Karen Hughes, a Bush appointee most recently tasked with improving perceptions of the US overseas, has announced that she will resign from her post at the end of this year.
Too bad the efforts she led gave up a long time ago.
Now, let's get the politics out of the way:
We in the U.S. can't talk about anything regarding our government without qualifying the source as red or blue. There's no such thing as discussing an issue as fellow Americans.
I don't care if Mrs. Hughes is a blazing patriot, wonderful wife, caring mom, and brilliant friend. Her intentions are irrelevant to me, and I assume they were (and are) all sincere.
I want us to take a moment to come together and analyze Mrs. Hughes as a fellow marketer. Let's consider her professional accomplishments, not her politics.
As such, she was an total, utter failure.
Her job was to lead hundreds of people and a $900 million annual budget at the U.S. State Department dedicated to getting people around the world to think nicer thoughts about America. She focused her efforts on engaging and responding to criticism and misinformation in the Muslim world.
Perceptions of the U.S. are no better now than they were when she started giving orders and spending lots of money; they're worse, actually, even among America's "friends." Her major accomplishments -- setting up PR centers around the world to write more press releases, and sending celebs like Cal Ripken and Michelle Kwan to do interviews -- were so ineffectual that they're embarrassing.
You'd think a cut-throat operator could have done so much better.
After all, she -- just like any of her successful Democratic counterparts of administrations past -- was part of a team that knew how to get a candidate elected, no matter what the circumstances. Successful political operatives know how to translate the unique, usually confusing details of any specific situation into the understandable, vote-able absolutes that let voters feel like they need to take action and can make a difference. She knows, or at least once knew, how do to this.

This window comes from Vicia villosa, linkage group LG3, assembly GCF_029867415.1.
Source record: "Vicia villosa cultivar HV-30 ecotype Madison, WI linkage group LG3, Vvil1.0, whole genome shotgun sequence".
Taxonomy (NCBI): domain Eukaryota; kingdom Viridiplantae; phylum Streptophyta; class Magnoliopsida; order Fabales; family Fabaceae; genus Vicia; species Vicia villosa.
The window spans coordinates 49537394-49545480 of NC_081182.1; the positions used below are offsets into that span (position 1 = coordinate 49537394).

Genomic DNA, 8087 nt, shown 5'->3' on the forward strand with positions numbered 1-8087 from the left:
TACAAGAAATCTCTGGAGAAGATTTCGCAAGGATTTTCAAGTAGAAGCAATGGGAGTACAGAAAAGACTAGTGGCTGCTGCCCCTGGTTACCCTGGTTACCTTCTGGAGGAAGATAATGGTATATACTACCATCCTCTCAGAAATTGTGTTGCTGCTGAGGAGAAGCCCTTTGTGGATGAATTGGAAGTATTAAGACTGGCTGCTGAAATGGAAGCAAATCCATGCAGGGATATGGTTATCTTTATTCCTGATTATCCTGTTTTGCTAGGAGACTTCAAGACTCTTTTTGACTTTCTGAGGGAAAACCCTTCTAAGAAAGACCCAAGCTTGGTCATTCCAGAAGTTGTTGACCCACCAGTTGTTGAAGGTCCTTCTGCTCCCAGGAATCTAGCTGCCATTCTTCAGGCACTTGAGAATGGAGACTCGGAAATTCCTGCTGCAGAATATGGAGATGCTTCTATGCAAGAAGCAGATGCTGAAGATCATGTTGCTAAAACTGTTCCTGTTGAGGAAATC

Yet her explanation for her consistent irrelevance to America's war over public opinion was to blame it on conflicts between Israelis vs. Palestinians, and the Iraqi government vs. death-obsessed insane madmen.
Wasn't it her job to overcome those circumstances?
Considering her political background, shouldn't her mandate have been to translate the complicated perceptions of America into bite-sized pieces that people all over the world could digest? More importantly, wasn't she was supposed to remember that voting -- taking action that translated thoughts and feelings into behavioral reality -- is a far more powerful tool than worrying about vague perceptions and ideas alone.
I say her job was to invent ways for people to vote for the U.S. in a fight that could be compared to an election campaign.
And in this sense, she failed to identify a candidate, find a way for people to vote, or promote a purpose for casting a ballot. In other words, she wasted her time (and taxpayer money) on branding the U.S.
She's not the first: Hughes picked up where her predecessor, adwoman Charlotte Beers, left off. Beers produced a lot of glossy, pointless ads, as if America's reputation could be marketed like a tube of toothpaste or tourist destination. Beers quit less than two years later having failed to convince anyone of anything.